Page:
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Sánchez Waits on Pm News – or Else Spain Will Face Another Election

The next month will be crucial for Spaniards to know whether incumbent Prime Minister Pedro Sanchez has enough support to continue in his role or whether the country will have to head to the polls once again.

Partido Popular leader Alberto Núñez Feijóo failed in the second parliamentary vote last Friday to become Spain’s new prime minister. He obtained 172 votes in favour and 177 against, falling short of the 176 to form a Government, EURACTIV’s partner EFE reported.

Sánchez (PSOE/S&D) needs the support of Catalonia’s two main separatist forces, the liberal-conservative Junts Per Catalunya (JxCat, Together for Catalonia) and the left-wing party Esquerra Republicana de Catalunya (ERC, Republican Left of Catalonia).

In exchange for their support, they are asking Sánchez for an amnesty law for those involved in the secessionist attempt of 2017 and the holding of a referendum on self-determination.

The president of ERC, Oriol Junqueras, reiterated on Saturday (29 October) that the amnesty “is not an endpoint in the process of national liberation” of Catalonia but “quite the opposite”, as it represents “one more essential step” towards independence.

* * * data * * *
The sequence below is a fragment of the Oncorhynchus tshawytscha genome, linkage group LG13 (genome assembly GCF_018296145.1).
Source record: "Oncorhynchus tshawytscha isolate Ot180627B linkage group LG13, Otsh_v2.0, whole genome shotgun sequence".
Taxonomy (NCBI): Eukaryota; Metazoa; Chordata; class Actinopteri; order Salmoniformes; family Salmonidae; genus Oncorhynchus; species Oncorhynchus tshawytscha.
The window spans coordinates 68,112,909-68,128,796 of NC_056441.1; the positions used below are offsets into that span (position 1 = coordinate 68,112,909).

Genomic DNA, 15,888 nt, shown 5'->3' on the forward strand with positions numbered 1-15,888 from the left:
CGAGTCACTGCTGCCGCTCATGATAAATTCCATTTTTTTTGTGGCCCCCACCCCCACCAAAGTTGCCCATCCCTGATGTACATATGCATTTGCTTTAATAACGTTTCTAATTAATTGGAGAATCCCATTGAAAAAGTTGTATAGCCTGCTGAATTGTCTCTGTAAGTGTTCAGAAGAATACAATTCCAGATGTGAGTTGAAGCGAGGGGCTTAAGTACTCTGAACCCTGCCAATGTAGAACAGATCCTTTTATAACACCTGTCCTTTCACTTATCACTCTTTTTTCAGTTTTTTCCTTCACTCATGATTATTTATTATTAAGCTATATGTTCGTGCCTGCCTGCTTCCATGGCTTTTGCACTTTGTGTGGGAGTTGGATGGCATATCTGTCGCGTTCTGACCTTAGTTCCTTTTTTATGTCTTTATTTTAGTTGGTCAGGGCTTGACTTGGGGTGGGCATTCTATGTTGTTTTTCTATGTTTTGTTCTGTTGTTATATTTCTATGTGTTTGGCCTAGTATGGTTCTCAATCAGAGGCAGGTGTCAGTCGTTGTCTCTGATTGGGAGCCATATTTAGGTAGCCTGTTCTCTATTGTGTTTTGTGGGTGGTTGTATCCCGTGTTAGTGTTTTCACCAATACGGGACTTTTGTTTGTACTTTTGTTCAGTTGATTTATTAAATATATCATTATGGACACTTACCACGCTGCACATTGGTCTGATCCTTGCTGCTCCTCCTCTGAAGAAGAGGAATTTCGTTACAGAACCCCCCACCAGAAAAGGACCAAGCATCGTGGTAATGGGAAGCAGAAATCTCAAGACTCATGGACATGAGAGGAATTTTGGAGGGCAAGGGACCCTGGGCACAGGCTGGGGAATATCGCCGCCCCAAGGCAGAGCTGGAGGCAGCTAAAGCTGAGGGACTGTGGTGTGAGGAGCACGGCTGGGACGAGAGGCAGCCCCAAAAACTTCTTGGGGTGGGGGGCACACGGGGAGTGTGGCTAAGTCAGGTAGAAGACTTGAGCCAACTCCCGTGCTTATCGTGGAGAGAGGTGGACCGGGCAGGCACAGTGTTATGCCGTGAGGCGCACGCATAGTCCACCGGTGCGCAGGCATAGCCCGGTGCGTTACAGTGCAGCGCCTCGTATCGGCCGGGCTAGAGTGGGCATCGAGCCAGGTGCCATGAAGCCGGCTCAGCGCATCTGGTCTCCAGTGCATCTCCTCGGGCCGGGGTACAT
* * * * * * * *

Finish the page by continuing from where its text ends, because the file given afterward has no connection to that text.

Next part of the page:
Among the latest demands made by JxCat and ERC is that their leaders prosecuted for the 2017 secessionist attempt should be able to return to public office.

JxCat wants its leader, Carles Puigdemont, on the run from Spanish justice since 2017 and is currently in Belgium, to be able to return to politics in Spain, while ERC is calling for the same for Oriol Junqueras.

Mounting pressure on Sánchez

Both Sánchez and his possible future “number 2”, the leader of the progressive platform Sumar, Yolanda Díaz, has reiterated since the snap general elections of 23 July that the Executive will always negotiate within the framework of the Constitution.

Madrid is more inclined to approve an amnesty – or a similar or comparable legal formula – although the sensitive issue of the referendum seems an insurmountable red line.

To further increase the pressure, JxCat and ERC managed last week to get the Catalan regional Parliament to pass a resolution demanding all parties not to back Sánchez if he does not commit to a referendum.

“The Catalan Parliament is in favour of the political forces represented in Parliament not supporting the investiture of a future Spanish government that does not commit itself to work to make the conditions for the holding of a referendum effective”,  reads the text of the resolution.

However, despite the – apparent – unity, the ideological rivalries between the two main Catalan separatist parties complicate negotiations. Since they do not form a homogenous bloc with which the PSOE and Sumar can easily negotiate, their political differences do not facilitate agreements.

And the clock is ticking.